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Efforts to open IPOs to individuals stall

The number of IPO shares Wit Capital and Charles Schwab are able to sell to individuals has dwindled, but there is optimism the drought will soon end.

When Wit Capital announced its acquisition of investment bank SoundView Technology last November, investors held high expectations of gaining greater access to coveted initial public offering shares.

But since the deal closed a month ago, investors have found fewer IPO shares to go around--leading to customer complaints against Wit, a pioneer online investment bank, and its brick-and-mortar counterpart, SoundView.

Wit is not alone in finding that demand for shares at the initial offering price far outstrips supply. Many online brokerages, including giant Charles Schwab, have run into the same problem in recent months as the IPO market has remained red-hot.

However, Wit has made access to IPOs a cornerstone of its businesses and a major selling point when it comes to wooing customers. As a result, the shortfall has raised the ire of many.

Getting in on an IPO at the offering price is often a license to print money. Just this week, shares of Crayfish, a Japan-based provider of email services, soared 425 percent in their first day of trading.

Typically, the main benefactors of such big gains have been pension funds and other major investors that are allowed to purchase shares at the initial offering price. That began to change last year when online brokerages started offering a piece of the action to individuals as a way to attract more customers.

To bridge the supply-and-demand gap, Wit, Schwab and E*Trade have expanded their brokerage businesses to include underwriting IPO deals--moves designed to give them greater access to more IPO shares. Without this added role, the brokerages are merely part of a large syndicate of online and brick-and-mortar investment banks that share a small pool of IPO shares.

In Wit's case, this role has had no appreciable effect. In the first three deals it has co-managed since the SoundView acquisition, Wit has ended up holding fewer IPO shares than it usually receives as part of a syndicate.

"With one account, I have gotten around 21 (IPOs)," said one investor on an Internet bulletin board. "Lately, it has been pretty dry."

Jeff Hirschkorn, senior analyst with IPO.com, said he has received several calls from investors complaining that access to Wit's IPO shares has tightened since the merger.

Wit is aware of the customer complaints and says a solution is on the horizon.

"Clearly, investors are frustrated. There's no doubt about it," said Mark Loehr, head of investment banking for Wit SoundView, in reference to the three deals the company co-managed.

The supply squeeze stemmed from the small size of the deals, while the number of investors interested in participating in IPOs has more than doubled since November, he said.

Wit received an average of 100,000 shares in each of the three IPOs: MatrixOne, Switchboard.com and Register.com. Wit usually averages 200,000 shares, Loehr noted.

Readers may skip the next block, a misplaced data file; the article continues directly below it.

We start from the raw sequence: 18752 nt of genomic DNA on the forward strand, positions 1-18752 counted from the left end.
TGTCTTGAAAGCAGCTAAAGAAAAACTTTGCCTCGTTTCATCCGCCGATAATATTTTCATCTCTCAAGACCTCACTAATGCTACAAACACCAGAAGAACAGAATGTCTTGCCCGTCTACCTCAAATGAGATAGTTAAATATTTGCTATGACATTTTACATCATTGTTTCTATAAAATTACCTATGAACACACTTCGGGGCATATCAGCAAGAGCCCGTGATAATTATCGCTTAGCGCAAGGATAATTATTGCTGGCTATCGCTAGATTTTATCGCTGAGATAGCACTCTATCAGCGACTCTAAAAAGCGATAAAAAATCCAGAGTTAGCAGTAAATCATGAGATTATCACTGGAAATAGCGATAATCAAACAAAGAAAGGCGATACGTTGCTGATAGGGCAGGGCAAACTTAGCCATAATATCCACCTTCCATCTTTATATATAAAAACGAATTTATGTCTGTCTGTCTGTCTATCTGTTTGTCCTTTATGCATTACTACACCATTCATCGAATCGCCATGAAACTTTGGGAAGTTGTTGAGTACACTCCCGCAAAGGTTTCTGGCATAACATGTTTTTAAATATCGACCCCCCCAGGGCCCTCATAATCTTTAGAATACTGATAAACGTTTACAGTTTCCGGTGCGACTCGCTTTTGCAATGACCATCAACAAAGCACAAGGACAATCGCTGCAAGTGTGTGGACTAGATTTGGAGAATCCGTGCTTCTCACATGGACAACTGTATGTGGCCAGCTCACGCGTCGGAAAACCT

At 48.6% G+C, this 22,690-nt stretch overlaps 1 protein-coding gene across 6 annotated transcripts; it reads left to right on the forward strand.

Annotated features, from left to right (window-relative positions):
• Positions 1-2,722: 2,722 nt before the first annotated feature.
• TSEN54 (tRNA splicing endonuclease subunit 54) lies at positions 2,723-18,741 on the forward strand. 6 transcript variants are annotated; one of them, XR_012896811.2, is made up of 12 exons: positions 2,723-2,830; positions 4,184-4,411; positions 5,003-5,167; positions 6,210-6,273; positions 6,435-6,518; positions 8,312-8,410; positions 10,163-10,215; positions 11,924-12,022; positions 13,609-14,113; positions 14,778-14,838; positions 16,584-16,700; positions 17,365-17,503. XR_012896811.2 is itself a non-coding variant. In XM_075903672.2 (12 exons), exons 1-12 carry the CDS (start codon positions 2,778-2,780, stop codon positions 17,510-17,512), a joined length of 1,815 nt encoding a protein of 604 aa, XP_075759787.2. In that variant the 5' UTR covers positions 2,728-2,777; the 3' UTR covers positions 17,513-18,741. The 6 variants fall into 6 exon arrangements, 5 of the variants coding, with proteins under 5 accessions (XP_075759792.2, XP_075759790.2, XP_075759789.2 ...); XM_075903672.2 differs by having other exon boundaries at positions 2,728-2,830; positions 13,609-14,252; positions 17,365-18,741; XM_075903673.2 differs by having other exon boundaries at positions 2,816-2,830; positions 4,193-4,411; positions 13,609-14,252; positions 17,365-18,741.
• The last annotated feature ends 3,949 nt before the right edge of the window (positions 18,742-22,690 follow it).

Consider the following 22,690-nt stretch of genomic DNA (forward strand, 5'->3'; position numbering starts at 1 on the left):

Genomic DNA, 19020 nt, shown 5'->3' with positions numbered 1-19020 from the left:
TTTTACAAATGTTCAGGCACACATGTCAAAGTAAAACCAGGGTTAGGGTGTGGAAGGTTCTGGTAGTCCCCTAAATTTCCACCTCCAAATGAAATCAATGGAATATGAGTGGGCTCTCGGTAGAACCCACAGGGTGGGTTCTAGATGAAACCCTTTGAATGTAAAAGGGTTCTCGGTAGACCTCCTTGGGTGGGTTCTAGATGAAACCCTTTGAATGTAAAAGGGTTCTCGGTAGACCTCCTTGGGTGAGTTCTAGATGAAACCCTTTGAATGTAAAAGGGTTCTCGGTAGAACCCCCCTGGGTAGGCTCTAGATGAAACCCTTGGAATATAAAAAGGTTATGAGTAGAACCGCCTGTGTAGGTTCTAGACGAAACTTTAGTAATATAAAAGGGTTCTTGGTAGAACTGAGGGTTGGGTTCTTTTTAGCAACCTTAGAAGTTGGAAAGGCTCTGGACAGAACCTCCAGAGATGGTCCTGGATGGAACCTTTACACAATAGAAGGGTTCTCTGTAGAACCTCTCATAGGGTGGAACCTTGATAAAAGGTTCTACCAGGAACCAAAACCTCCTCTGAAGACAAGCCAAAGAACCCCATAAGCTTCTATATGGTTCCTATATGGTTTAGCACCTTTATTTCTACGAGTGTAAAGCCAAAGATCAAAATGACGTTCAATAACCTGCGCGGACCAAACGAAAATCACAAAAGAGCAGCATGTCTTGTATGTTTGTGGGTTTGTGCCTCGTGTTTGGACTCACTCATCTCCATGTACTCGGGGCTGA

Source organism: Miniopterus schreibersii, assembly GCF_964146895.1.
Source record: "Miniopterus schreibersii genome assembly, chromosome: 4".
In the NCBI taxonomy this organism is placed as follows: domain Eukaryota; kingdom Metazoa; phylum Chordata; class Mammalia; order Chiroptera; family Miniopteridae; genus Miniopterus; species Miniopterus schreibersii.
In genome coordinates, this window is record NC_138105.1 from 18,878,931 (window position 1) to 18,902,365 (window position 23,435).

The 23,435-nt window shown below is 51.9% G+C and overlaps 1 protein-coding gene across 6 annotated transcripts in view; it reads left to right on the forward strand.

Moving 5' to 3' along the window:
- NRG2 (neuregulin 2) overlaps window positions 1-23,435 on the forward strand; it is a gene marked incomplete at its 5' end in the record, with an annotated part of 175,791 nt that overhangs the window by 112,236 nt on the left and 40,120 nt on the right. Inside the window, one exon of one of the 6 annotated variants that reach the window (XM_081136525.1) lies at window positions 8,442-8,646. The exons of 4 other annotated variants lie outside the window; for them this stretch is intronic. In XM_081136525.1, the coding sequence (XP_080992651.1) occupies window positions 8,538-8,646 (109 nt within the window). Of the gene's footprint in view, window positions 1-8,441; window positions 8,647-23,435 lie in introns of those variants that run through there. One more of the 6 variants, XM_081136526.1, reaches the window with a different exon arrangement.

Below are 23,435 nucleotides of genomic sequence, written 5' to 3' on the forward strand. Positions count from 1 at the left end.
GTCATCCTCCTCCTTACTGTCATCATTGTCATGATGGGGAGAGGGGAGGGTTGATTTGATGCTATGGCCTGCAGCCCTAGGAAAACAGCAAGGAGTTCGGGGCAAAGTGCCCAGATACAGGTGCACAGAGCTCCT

He said he anticipates the allocation to rise to an average of 250,000 shares per deal in the second quarter, when more than 30 IPOs are scheduled. He added that at least three of the deals will give Wit access to 1 million shares each.

Adding to the problem is that Wit also intentionally slowed the number of IPOs it participated in after announcing its merger plans with SoundView. With the merger now closed, Loehr said the company anticipates an increase on IPO shares going to its clients.

Although some critics have speculated that Wit is taking its IPO allocation and giving it to SoundView's institutional investors or high-net-worth investors, Loehr said it isn't so.

He explained that underwriters typically make IPO shares available to two sets of investors: some go to institutional investors, such as pension or mutual funds, while the remainder are earmarked for individuals.

At Wit, however, all the IPO shares it receives go to individual investors, which is what its business model was built on. When there is more demand than supply, Wit allocates shares based on a lottery system. A customer's trading volume or asset size are not used in determining who gets shares, Loehr said.

The allocation squeeze has also hit Schwab, which has virtually discontinued the practice of doling out IPO issues to individuals as it transitions to a role of underwriting deals through a consortium of brokerages and venture firms called Epoch.

Schwab is teaming with TD Waterhouse Group, Ameritrade Holdings, and venture firms Kleiner Perkins Caufield & Byers, Trident Capital and Benchmark Capital. Epoch will underwrite IPOs and sell those shares only to investors.

When Schwab unveiled Epoch in November, it began to distance itself from agreements it held with several investment banks to help distribute their IPO shares. Schwab spokeswoman Marta von Loewenfeldt said the brokerage had a hard time meeting investor demand for IPO shares based on the allocations it was receiving from the banks.

Schwab let the contracts expire, which has cut its IPO pipeline, until Epoch gets its operations running.

Von Loewenfeldt said investors will be better served in the long run with Epoch because it will give the online brokerage a larger allocation of IPO shares.

In the meantime, Schwab customers have gone from having access to nearly 100 IPOs last year to zero this year.